This week Jennifer James is in Ethiopia to observe Save the Children’s work with health workers. Today she, along with three US-based pediatric and obstetric nurses, visited Bishoftu Hospital to see results of its Food by Prescription program.
At Bishoftu Hospital, we meet two HIV+ mothers who received assistance through a US-funded program called Food by Prescription. Quietly speaking through translation, one woman, Mary (whose name has been changed) wipes away tears as she recounts her experience with the program. Mary, a thin woman with sun-worn skin, was diagnosed with malnutrition along with her HIV positive status and was provided free Plumpy’Sup (the adult equivalent of children’s Plumpy’Nut) in order to increase her weight.
“I am able to maintain a normal life,” she said. “I am very grateful for the support.”
Nearly 19 years after AIDS was first diagnosed in Africa times have changed for the better.
Today at Bishoftu Hospital, one of Ethiopia’s zone hospitals serving 1.2 million people and located about an hour-long ride south of Addis Ababa, we also meet Dr. Dereji Melka the hospital’s medical director and Dr. Abdulaziz Ali, the deputy chief over its Food by Prescription program. The Food by Prescription program, a USAID program with Save the Children as the primary implementing partner, provides nutritional aid to adults who are HIV+ and to children with severe acute malnutrition. At Bishoftu 1000 patients are currently registered in the Food by Prescription, 400 of them children.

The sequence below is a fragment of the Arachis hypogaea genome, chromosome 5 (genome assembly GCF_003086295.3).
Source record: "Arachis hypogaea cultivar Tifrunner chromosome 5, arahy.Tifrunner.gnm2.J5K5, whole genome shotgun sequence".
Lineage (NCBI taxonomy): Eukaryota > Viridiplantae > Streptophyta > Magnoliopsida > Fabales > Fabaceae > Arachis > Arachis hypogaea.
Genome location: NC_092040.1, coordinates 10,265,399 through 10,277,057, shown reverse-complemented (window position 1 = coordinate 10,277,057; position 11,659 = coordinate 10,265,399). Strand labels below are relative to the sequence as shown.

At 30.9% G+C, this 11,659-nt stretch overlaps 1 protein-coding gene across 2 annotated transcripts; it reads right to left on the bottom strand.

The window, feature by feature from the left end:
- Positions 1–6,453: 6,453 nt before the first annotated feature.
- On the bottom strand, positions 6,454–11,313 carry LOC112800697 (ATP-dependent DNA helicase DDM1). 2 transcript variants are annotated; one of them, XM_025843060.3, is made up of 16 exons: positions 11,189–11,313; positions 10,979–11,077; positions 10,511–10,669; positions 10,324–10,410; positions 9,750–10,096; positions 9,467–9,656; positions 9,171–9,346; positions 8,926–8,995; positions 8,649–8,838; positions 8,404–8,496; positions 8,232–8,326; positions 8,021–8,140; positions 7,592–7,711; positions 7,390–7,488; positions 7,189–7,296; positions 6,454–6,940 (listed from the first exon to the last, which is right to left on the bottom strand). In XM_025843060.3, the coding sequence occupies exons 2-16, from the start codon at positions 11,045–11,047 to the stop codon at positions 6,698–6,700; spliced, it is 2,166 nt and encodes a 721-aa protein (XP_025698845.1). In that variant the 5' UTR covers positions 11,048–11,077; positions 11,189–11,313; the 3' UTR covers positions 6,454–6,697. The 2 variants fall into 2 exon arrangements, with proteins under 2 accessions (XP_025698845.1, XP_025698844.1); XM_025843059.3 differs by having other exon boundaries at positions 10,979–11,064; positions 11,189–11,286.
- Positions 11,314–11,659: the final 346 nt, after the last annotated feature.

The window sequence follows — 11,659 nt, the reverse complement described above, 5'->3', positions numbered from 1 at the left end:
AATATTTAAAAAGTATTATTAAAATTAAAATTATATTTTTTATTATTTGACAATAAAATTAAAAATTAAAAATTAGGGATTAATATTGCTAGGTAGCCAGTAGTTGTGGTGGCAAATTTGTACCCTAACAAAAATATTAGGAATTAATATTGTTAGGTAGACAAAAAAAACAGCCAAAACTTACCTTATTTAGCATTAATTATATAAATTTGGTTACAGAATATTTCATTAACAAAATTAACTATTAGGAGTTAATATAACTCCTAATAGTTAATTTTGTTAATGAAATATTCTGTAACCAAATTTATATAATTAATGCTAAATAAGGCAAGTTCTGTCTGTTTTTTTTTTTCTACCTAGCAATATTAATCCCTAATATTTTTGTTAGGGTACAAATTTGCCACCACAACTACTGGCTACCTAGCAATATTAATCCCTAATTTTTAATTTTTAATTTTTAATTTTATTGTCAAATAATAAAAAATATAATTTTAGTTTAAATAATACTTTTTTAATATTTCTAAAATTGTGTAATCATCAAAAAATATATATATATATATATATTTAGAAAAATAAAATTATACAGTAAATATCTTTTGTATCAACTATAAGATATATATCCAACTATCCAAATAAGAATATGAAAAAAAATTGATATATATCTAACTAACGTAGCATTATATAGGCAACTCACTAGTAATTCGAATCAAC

It is not surprising that the hospital logs roughly 154,000 visits a year with 4,000 annual admissions. When we drive up we see a steady stream of people patiently climb the steep paved street to Bishoftu hospital where many are already sitting in the warm morning air waiting their turn to be seen. By the time most are referred to any hospital in Ethiopia their illness is more acute than those who can be treated by frontline health workers. People looked more in need of health services and care than those you might see at a health post or local health center.
As Dr. Melka tells us about Bishoftu hospital he becomes noticeably pleased when he mentions that within two months another 85 beds will be added to the 102 already on the premises. A government health facility, Bishoftu hospital provides the vast majority of its services free of charge to the public including maternal health and delivery services, HIV/AIDS and tuberculosis care, as well as care for those who are malnourished.
Along with Mary, we meet Sarah (whose name has also been changed) whose husband is also HIV+ and received Plumpy’Sup. Through the Food by Prescription program Sarah witnessed a dramatic improvement in her health, weight, and CD4 count.
“It really mattered,” she told us.
When those like Mary and Sarah are able to properly maintain their weight, they become known as graduates of the Food by Prescription program and can then become volunteer peer educators like the woman we met who proudly wore a long white lab coat with, “USAID Preventive Care Package for HIV/AIDS” labeled in blue on the pocket.
Through Mary and Sarah’s stories we can see that US-funded health programs do change lives. It is evident when they tell you from their experience and you can see the proof right in front of your eyes.
You can learn more about frontline health workers around the world and how vital they are to communities at Save the Children’s web site Every Beat Matters.